Featured Research

from universities, journals, and other organizations

Pinpointing When Rates Of Binge Eating Converge Across Races

Date:
October 25, 2009
Source:
Temple University
Summary:
Existing research has shown that rates of binge eating are almost identical between white and African-American adult women. A new study finds that among college age women, rates are higher among Caucasian women. When do rates begin to match up, and why?

Existing research shows that rates of binge eating among adult women is virtually identical across race. However, among college age women, it's a different story: Caucasian women are more apt to exhibit binge eating behaviors than African American women, according to a study presented at this month's annual scientific meeting of the Obesity Society.

"We are trying to figure out when the diet trajectory changes, and when it is that African-Americans start to exhibit these behaviors. It's important to look at the eating habits of this group as they may contribute to early onset weight gain and obesity," said Melissa Napolitano, clinical psychologist at the Center for Obesity Research and Education and associate professor of kinesiology in the College of Health Professions.

In the study, 715 female college students completed an on-line survey about health habits, behaviors and attitudes. Each woman self-reported her height and weight. Answers were then compared to the Eating Disorder Diagnostic Scale, a questionnaire that is used to diagnose a variety of eating disorders, and the Binge Eating Scale, to gauge the severity of binge eating symptoms.

Binge Eating Disorder is classified by eating amounts of food larger than most people would consider normal within a 2-hour period; a sense of loss of control during these eating periods; eating past the point of feeling comfortably full; and feelings of embarrassment, depression, anxiety or guilt after eating.

Overall, the African-American students were less likely than the Caucasian students to meet criteria for binge eating and had less severe symptoms. However, researchers found that the predictors of binge eating symptom severity were similar, including depressed mood, and the perception of feeling fat.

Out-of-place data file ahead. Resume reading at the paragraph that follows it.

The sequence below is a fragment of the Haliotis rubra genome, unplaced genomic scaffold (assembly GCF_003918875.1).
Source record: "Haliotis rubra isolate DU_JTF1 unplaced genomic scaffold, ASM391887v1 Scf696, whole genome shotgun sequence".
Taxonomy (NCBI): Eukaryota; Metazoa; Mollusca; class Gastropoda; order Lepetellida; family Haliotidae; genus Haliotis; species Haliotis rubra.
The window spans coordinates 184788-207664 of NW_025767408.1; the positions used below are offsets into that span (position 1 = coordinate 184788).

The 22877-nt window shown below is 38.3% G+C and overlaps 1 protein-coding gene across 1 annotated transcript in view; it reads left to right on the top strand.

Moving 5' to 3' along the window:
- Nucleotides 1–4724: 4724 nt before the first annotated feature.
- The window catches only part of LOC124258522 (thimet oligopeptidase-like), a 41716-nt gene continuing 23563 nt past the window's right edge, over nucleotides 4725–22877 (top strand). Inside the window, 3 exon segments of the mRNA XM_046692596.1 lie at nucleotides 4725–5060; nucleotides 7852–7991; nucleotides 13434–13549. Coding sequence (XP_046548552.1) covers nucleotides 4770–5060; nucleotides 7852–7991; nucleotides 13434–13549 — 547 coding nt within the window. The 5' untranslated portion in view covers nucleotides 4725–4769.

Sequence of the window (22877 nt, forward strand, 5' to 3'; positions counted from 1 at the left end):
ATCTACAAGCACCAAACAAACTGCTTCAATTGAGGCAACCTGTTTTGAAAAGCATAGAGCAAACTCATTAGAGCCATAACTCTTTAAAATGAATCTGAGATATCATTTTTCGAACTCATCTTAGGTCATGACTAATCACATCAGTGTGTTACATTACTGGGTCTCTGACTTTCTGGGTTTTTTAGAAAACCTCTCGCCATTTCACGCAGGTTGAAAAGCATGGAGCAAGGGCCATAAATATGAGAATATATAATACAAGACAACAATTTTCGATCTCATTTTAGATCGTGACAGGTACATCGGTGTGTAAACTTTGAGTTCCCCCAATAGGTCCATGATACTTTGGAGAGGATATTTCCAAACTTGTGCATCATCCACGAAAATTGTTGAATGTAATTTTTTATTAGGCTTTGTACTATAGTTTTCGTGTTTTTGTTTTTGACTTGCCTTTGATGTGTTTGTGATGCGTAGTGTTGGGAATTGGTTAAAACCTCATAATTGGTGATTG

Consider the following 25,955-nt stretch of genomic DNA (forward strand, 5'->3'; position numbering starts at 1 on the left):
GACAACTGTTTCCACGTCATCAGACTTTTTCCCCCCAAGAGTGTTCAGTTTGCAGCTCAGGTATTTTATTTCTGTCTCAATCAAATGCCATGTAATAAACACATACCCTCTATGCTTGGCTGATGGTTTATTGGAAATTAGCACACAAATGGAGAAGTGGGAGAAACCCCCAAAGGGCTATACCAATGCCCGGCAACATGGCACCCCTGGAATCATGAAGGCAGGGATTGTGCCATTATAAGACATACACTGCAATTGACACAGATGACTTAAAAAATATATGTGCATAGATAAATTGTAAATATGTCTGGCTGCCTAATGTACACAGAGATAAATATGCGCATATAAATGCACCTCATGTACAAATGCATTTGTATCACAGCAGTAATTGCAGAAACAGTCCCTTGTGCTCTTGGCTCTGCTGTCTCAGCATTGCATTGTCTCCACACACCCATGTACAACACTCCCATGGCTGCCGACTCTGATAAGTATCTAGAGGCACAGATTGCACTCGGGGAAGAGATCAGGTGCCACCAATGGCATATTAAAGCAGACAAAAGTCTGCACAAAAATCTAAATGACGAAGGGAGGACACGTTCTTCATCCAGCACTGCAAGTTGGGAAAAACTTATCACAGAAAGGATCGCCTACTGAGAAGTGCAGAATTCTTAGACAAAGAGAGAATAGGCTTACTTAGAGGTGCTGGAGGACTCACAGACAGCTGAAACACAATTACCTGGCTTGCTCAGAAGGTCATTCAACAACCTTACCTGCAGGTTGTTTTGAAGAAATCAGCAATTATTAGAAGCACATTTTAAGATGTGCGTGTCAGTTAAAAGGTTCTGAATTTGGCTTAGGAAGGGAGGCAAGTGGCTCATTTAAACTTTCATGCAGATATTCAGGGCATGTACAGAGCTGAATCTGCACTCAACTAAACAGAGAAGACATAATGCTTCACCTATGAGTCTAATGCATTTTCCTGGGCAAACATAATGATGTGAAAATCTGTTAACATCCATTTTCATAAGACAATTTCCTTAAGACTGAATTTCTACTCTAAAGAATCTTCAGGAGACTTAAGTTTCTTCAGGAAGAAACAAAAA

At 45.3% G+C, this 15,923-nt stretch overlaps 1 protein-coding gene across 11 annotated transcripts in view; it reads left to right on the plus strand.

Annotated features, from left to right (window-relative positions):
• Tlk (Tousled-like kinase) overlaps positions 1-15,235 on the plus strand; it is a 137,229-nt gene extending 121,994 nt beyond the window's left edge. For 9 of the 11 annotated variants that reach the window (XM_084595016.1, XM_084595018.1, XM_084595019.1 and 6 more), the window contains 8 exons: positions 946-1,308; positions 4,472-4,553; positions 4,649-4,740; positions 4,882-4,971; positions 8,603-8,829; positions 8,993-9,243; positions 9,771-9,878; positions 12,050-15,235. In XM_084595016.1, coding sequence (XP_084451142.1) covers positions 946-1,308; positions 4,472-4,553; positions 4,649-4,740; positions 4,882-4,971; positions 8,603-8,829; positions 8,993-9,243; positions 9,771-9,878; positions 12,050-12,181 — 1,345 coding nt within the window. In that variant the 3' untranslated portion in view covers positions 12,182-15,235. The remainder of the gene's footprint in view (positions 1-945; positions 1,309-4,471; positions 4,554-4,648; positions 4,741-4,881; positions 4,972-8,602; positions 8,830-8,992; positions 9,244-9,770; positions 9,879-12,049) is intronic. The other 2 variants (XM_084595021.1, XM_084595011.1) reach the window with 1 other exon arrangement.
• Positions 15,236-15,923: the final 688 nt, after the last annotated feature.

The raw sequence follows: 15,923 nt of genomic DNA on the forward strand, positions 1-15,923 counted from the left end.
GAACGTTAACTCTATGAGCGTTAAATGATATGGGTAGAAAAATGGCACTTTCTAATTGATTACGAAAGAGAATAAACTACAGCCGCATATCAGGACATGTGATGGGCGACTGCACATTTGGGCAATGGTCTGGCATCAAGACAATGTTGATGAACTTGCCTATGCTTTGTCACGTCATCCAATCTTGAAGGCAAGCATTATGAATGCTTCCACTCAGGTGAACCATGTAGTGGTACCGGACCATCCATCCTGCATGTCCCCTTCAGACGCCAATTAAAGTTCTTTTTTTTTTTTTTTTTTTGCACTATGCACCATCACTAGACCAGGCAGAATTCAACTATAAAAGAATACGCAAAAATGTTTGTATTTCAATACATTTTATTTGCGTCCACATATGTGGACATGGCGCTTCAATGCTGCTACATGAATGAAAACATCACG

The researchers say it is possible that culture plays a role in the diagnosis and that consuming larger portions may not be labeled as such by African Americans.

"These women could be binge eating, but they may have less anxiety and distress surrounding their eating habits, so they don't recognize it as an issue," said Napolitano, adding that more studies are needed to look at differences in eating patterns and behaviors among different cultures.

About 31-33 percent of college students are overweight, and weight gain has been shown to increase during their academic career. In this study 22 percent of Caucasians and 37 percent of African-Americans were overweight or obese. Existing research suggests that binge eating could be a factor in weight gain over time.

Coupled with the fact that rates of obesity are especially high among African American females, Napolitano says it's critical to have tailored treatments and educational programs available for women of diverse backgrounds.

"College age women are at a critical stage in their development, and there's almost no research that looks at binge eating behaviors among African American women. We need to do a better job at understanding these eating practices to help design and evaluate both prevention and treatment efforts," she said.